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vestibular neuronitis

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https://www.readbyqxmd.com/read/29660368/flow-cytometry-for-receptor-analysis-from-ex-vivo-brain-tissue-in-adult-rat
#1
A Benoit, M Guillamin, P Aitken, P F Smith, B Philoxene, B Sola, L Poulain, A Coquerel, S Besnard
BACKGROUND: Flow cytometry allows single-cell analysis of peripheral biological samples and is useful in many fields of research and clinical applications, mainly in hematology, immunology, and oncology. In the neurosciences, the flow cytometry separation method was first applied to stem cell extraction from healthy or cerebral tumour tissue and was more recently tested in order to phenotype brain cells, hippocampal neurogenesis, and to detect prion proteins. However, it remains sparsely applied in quantifying membrane receptors in relation to synaptic plasticity...
April 13, 2018: Journal of Neuroscience Methods
https://www.readbyqxmd.com/read/29659185/the-cochlear-spiral-ganglion-neurons-the-auditory-portion-of-the-viii-nerve
#2
Francisco Carricondo, Bárbara Romero-Gómez
The VIII nerve is formed by sensory neurons that innervate the inner ear, i.e. the vestibular and the auditory receptors. Neurons of the auditory portion, the cochlear afferent fibers that innervate the sensory hair cells of the organ of Corti, have their somas in the cochlear spiral ganglion where two types of neurons can be distinguished. Afferent type-I neurons are the 95% of the total population. Bipolar and myelinated fibers, each one innervates only one cochlear inner hair cell (IHC). In contrast, afferent type-II neurons are only the 5% of the spiral ganglion population...
April 16, 2018: Anatomical Record: Advances in Integrative Anatomy and Evolutionary Biology
https://www.readbyqxmd.com/read/29657118/functional-maps-of-mechanosensory-features-in-the-drosophila-brain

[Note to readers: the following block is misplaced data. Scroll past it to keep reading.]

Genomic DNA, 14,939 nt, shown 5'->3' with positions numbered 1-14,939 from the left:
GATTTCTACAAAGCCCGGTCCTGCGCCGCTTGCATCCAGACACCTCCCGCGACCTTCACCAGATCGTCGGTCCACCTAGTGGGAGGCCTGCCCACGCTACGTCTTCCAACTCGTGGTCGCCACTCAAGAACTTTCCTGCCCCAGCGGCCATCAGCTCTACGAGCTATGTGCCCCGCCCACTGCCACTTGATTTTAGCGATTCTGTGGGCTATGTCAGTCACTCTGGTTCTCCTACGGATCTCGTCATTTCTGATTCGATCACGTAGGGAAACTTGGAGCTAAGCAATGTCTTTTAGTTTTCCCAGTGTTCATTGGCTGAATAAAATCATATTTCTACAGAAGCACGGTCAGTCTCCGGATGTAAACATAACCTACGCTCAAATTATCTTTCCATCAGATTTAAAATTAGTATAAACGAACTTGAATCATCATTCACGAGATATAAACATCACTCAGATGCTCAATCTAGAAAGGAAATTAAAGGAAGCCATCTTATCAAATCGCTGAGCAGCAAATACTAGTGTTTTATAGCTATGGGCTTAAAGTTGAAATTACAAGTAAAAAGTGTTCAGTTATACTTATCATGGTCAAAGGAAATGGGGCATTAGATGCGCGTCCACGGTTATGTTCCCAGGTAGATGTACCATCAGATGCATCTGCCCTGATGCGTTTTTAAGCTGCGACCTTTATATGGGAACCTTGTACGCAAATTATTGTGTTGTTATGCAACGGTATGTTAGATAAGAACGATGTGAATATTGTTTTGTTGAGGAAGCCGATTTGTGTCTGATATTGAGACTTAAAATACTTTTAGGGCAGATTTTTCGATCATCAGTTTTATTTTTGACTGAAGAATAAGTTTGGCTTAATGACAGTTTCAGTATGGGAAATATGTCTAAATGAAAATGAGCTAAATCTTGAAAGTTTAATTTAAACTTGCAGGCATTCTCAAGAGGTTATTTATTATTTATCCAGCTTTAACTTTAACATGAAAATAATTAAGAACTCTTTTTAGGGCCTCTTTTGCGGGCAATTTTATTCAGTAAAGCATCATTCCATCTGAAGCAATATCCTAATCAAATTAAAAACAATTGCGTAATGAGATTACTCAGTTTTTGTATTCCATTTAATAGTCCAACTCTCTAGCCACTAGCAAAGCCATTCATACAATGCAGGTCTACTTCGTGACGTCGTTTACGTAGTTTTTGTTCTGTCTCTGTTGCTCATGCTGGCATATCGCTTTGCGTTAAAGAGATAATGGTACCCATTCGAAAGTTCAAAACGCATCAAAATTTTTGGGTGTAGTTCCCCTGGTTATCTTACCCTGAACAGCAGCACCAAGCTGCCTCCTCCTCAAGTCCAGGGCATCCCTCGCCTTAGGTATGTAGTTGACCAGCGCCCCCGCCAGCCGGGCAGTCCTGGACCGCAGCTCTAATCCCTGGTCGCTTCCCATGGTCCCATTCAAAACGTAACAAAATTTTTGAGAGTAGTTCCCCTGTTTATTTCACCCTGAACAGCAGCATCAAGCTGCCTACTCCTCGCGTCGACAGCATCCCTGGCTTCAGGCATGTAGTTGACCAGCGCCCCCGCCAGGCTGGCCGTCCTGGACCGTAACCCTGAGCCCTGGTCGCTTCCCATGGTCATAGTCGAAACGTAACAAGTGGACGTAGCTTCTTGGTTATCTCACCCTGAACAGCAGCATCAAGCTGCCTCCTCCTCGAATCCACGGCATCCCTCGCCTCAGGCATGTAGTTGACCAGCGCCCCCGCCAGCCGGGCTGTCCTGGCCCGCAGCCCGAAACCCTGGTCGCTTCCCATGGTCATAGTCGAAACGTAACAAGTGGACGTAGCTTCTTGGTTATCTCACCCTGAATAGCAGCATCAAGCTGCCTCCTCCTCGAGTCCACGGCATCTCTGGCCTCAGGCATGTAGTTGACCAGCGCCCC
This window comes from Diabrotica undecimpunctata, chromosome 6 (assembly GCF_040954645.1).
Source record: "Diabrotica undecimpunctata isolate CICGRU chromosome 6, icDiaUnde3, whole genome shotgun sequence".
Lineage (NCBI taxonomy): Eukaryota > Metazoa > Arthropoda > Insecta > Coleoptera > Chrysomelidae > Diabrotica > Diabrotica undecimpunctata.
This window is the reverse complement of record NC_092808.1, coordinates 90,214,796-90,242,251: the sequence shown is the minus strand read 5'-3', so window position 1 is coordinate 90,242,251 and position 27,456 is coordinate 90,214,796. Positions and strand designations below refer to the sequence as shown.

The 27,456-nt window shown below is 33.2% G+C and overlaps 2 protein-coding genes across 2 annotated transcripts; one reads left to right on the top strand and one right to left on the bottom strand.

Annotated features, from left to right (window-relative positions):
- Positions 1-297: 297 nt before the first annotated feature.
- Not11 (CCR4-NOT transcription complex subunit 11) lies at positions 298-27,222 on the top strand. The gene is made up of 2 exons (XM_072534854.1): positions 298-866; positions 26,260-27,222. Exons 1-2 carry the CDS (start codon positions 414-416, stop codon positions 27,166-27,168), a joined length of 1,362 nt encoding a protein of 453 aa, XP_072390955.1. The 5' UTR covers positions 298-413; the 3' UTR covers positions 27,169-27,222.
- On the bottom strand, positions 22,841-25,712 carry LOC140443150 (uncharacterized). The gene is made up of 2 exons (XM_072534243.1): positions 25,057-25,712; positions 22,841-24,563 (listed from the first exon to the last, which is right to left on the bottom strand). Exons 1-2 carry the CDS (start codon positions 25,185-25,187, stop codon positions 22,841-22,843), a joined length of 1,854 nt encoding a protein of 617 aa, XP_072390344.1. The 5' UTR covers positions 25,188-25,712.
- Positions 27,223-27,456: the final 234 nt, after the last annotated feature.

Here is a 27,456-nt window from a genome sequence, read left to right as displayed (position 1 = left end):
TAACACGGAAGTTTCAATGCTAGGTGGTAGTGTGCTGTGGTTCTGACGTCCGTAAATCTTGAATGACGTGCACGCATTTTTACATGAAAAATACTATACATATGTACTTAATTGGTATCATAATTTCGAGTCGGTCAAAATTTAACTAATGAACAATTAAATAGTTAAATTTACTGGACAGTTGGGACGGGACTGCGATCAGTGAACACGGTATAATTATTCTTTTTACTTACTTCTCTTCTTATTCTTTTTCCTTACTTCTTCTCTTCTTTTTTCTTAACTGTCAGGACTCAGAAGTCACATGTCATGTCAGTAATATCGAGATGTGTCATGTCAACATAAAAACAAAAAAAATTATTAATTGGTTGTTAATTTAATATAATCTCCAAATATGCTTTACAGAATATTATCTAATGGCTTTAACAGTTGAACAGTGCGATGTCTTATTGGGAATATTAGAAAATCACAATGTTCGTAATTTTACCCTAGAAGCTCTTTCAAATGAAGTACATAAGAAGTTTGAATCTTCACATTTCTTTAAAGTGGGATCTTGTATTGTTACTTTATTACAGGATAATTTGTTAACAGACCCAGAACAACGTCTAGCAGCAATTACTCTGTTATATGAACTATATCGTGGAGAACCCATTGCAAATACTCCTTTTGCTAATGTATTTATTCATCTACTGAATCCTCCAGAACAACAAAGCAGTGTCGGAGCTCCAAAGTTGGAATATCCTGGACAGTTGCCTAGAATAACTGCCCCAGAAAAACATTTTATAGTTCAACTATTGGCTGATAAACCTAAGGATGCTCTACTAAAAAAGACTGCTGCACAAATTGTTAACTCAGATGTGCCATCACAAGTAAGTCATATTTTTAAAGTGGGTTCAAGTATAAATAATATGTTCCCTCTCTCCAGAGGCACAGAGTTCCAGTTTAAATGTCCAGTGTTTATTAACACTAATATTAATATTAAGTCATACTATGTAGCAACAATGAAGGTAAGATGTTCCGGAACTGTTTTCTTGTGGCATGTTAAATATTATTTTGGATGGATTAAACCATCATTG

#3
Paola Patella, Rachel I Wilson
Johnston's organ is the largest mechanosensory organ in Drosophila. It contributes to hearing, touch, vestibular sensing, proprioception, and wind sensing. In this study, we used in vivo 2-photon calcium imaging and unsupervised image segmentation to map the tuning properties of Johnston's organ neurons (JONs) at the site where their axons enter the brain. We then applied the same methodology to study two key brain regions that process signals from JONs: the antennal mechanosensory and motor center (AMMC) and the wedge, which is downstream of the AMMC...
April 9, 2018: Current Biology: CB
https://www.readbyqxmd.com/read/29649050/temporal-bone-histopathology-in-cockayne-syndrome
#4
Ophir Handzel, Joseph B Nadol
: Cockayne syndrome (CS) is a rare autosomal recessive syndrome resulting in defective DNA repair. Its features include cachectic dwarfism, hearing loss, skin hypersensitivity to sunlight, premature aging, and dementia. Presented is a right temporal bone of a patient who died at the age of 29 years. The clinical course was compatible with type 1 CS, the classical form. Homozygous missense variant in the ERCC6 gene (Excision Repair Cross-Complementation group 6) was found, compatible with CS complementation group B...
April 11, 2018: Otology & Neurotology
https://www.readbyqxmd.com/read/29595192/blockade-of-the-swelling-induced-chloride-current-attenuates-the-mouse-neonatal-hypoxic-ischemic-brain-injury-in-vivo
#5
Raymond Wong, Ahmed Abussaud, Joseph Wh Leung, Bao-Feng Xu, Fei-Ya Li, Sammen Huang, Nai-Hong Chen, Guan-Lei Wang, Zhong-Ping Feng, Hong-Shuo Sun
Activation of swelling-induced Cl- current (ICl,swell ) during neonatal hypoxia-ischemia (HI) may induce brain damage. Hypoxic-ischemic brain injury causes chronic neurological morbidity in neonates as well as acute mortality. In this study, we investigated the role of ICl,swell in hypoxic-ischemic brain injury using a selective blocker, 4-(2-butyl-6,7-dichloro-2-cyclopentylindan-1-on-5-yl) oxybutyric acid (DCPIB). In primary cultured cortical neurons perfusion of a 30% hypotonic solution activated ICl,swell , which was completely blocked by the application of DCPIB (10 μmol/L)...
March 29, 2018: Acta Pharmacologica Sinica
https://www.readbyqxmd.com/read/29593640/vestibular-dysfunction-in-wernicke-s-encephalopathy-predominant-impairment-of-the-horizontal-semicircular-canals
#6
Seung-Han Lee, Sang-Hoon Kim, Ji-Min Kim, Alexander Andrea Tarnutzer